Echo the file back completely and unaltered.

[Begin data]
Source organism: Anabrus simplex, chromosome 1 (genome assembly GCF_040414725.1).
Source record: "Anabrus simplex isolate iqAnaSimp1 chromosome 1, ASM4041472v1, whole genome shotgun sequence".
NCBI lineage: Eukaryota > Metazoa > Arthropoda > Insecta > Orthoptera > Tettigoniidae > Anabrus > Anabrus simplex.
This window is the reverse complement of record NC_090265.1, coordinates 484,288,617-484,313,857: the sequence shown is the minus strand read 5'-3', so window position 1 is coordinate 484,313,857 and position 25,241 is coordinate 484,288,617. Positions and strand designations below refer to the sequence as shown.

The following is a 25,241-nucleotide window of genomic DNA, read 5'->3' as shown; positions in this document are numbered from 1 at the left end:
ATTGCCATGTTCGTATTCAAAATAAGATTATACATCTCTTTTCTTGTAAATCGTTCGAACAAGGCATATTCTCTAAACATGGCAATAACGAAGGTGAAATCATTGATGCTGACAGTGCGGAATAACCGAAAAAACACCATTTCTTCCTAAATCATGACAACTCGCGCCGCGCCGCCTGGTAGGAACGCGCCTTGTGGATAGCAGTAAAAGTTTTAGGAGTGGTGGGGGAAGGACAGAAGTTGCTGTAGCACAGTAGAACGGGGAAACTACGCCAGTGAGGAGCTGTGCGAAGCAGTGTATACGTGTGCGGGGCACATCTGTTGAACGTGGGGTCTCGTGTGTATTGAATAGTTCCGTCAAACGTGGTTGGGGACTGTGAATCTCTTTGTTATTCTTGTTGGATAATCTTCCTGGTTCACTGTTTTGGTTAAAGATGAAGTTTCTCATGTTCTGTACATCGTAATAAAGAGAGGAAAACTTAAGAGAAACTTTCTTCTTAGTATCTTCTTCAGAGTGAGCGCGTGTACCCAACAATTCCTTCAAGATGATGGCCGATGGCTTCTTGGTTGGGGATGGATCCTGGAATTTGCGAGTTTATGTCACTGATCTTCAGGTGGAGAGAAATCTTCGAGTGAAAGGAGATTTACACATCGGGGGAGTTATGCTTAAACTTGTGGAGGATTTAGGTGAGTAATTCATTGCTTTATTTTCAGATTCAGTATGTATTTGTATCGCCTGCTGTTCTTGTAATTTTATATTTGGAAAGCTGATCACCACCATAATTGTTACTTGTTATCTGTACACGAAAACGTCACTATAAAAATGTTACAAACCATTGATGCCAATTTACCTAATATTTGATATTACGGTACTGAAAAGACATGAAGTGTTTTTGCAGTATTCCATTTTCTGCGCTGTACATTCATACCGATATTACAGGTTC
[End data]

Source organism: Anabrus simplex, chromosome 1 (genome assembly GCF_040414725.1).
Source record: "Anabrus simplex isolate iqAnaSimp1 chromosome 1, ASM4041472v1, whole genome shotgun sequence".
NCBI lineage: Eukaryota > Metazoa > Arthropoda > Insecta > Orthoptera > Tettigoniidae > Anabrus > Anabrus simplex.
This window is the reverse complement of record NC_090265.1, coordinates 484,288,617-484,313,857: the sequence shown is the minus strand read 5'-3', so window position 1 is coordinate 484,313,857 and position 25,241 is coordinate 484,288,617. Positions and strand designations below refer to the sequence as shown.

The following is a 25,241-nucleotide window of genomic DNA, read 5'->3' as shown; positions in this document are numbered from 1 at the left end:
ATTGCCATGTTCGTATTCAAAATAAGATTATACATCTCTTTTCTTGTAAATCGTTCGAACAAGGCATATTCTCTAAACATGGCAATAACGAAGGTGAAATCATTGATGCTGACAGTGCGGAATAACCGAAAAAACACCATTTCTTCCTAAATCATGACAACTCGCGCCGCGCCGCCTGGTAGGAACGCGCCTTGTGGATAGCAGTAAAAGTTTTAGGAGTGGTGGGGGAAGGACAGAAGTTGCTGTAGCACAGTAGAACGGGGAAACTACGCCAGTGAGGAGCTGTGCGAAGCAGTGTATACGTGTGCGGGGCACATCTGTTGAACGTGGGGTCTCGTGTGTATTGAATAGTTCCGTCAAACGTGGTTGGGGACTGTGAATCTCTTTGTTATTCTTGTTGGATAATCTTCCTGGTTCACTGTTTTGGTTAAAGATGAAGTTTCTCATGTTCTGTACATCGTAATAAAGAGAGGAAAACTTAAGAGAAACTTTCTTCTTAGTATCTTCTTCAGAGTGAGCGCGTGTACCCAACAATTCCTTCAAGATGATGGCCGATGGCTTCTTGGTTGGGGATGGATCCTGGAATTTGCGAGTTTATGTCACTGATCTTCAGGTGGAGAGAAATCTTCGAGTGAAAGGAGATTTACACATCGGGGGAGTTATGCTTAAACTTGTGGAGGATTTAGGTGAGTAATTCATTGCTTTATTTTCAGATTCAGTATGTATTTGTATCGCCTGCTGTTCTTGTAATTTTATATTTGGAAAGCTGATCACCACCATAATTGTTACTTGTTATCTGTACACGAAAACGTCACTATAAAAATGTTACAAACCATTGATGCCAATTTACCTAATATTTGATATTACGGTACTGAAAAGACATGAAGTGTTTTTGCAGTATTCCATTTTCTGCGCTGTACATTCATACCGATATTACAGGTTC